Khoka (Dulal Sarkar) works as a clown in a circus. His life takes a turn when his colleague- Shibu, also a dwarf-meets with an accident. Khoka is entrusted with the responsibility of handing over the compensation to Shibu’s family. He meets his daughter Soma and strikes a bond immediately. Soma suffers from the same physical condition as Khoka.
The story examines various issues at deeper emotional level- self pity versus self respect, survival versus existence, choice versus compromise and ultimately realism and romanticism. Ganguly successfully shows how most dwarfs who work in circus live a sorry life far removed from the laughter they generate through their performances. His characters articulate the day-to-day challenges of normal existence and all they need is a chance to fit in and assimilate in the society. Soma and Khoka are strong characters that help avoid cliched reactions like sympathy and pity. It’s commendable that the filmmaker makes a conscious effort to not show the characters as victims.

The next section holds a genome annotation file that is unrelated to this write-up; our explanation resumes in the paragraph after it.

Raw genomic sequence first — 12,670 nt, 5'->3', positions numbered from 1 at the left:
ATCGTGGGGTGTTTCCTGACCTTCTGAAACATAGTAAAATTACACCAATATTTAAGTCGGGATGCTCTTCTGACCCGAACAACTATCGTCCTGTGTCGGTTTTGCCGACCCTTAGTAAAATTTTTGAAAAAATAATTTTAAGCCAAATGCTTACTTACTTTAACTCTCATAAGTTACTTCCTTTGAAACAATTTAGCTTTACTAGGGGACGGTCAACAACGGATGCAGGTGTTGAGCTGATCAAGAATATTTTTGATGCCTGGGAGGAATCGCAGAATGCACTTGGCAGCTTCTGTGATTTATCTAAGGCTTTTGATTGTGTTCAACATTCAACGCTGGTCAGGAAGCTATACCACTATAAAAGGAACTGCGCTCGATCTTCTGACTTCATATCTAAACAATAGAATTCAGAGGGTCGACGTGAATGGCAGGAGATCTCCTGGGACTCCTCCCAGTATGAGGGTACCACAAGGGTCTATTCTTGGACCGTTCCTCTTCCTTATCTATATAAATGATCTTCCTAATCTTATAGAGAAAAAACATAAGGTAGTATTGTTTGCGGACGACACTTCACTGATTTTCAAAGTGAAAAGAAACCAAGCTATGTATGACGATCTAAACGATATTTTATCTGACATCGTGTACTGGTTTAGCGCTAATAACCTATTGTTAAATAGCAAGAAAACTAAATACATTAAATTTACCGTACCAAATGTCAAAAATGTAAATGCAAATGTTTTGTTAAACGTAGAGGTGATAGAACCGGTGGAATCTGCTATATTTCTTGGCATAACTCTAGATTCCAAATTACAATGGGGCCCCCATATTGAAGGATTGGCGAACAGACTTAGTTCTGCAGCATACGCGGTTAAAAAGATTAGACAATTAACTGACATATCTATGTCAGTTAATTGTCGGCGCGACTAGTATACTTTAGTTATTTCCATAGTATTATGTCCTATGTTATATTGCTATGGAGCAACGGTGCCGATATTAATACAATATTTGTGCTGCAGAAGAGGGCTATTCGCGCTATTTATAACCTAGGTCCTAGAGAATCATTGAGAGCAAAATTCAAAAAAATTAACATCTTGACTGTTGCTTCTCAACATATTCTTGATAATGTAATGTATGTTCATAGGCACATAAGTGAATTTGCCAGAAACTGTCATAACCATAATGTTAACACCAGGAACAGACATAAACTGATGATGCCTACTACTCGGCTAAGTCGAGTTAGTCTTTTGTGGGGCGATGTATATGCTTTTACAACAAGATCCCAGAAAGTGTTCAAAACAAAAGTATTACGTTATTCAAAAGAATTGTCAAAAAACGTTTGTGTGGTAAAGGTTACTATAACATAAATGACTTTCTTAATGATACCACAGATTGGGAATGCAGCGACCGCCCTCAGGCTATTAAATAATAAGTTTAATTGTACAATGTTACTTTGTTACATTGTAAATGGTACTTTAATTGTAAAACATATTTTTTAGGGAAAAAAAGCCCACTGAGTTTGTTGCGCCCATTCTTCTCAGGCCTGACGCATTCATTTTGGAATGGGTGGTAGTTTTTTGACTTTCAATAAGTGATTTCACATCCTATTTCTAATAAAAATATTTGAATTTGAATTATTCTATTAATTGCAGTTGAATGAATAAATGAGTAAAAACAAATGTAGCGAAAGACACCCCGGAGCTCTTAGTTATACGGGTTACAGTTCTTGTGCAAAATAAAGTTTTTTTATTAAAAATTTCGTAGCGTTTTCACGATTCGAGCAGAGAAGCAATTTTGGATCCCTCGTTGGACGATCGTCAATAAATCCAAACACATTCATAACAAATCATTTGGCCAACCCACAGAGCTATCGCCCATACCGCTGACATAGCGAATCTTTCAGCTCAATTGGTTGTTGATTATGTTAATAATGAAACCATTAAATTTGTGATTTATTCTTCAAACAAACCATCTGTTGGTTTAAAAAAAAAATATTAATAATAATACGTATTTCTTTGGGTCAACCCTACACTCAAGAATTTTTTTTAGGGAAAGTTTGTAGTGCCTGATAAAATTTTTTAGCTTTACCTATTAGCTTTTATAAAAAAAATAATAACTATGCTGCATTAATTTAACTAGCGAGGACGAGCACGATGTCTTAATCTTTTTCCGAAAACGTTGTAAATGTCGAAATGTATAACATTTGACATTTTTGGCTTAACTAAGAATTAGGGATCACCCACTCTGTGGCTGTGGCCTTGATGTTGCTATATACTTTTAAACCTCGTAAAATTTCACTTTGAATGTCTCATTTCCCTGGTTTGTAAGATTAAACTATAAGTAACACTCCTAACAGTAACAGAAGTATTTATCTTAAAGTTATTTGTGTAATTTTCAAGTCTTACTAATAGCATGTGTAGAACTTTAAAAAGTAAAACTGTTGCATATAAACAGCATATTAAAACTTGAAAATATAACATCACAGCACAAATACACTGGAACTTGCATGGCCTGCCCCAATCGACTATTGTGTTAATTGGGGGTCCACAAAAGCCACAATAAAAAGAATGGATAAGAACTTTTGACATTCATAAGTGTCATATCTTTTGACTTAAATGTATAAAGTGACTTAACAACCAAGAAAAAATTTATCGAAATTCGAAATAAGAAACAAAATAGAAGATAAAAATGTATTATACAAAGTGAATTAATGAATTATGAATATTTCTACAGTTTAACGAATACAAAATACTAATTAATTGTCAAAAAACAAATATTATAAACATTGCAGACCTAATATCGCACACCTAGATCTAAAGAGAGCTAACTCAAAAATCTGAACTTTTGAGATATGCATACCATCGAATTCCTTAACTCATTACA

The lead actors and the supporting cast in the film are all non-actors who deliver genuine performances. The film has its high points like Khoka describing Shibu’s tragedy to friends wearing a Mickey Mouse mask.
Ganguly succeeds in conveying how the protagonist feels through a series of sequences with care to minor details like the way crowds stare at them, children giggle and how objects of daily life as chairs pose challenges to them.
With films like Chotoder Chobi, the filmmaker, and also the audience, need to be prepared for the natural disconnect with the protagonists because the film shows you life from a perspective that you can’t see on your own. Ganguly’s Chotoder Chobi is commendable but I also feel that his latest remains a smaller effort in comparison to his earlier work shown here in Dubai like Shabdo.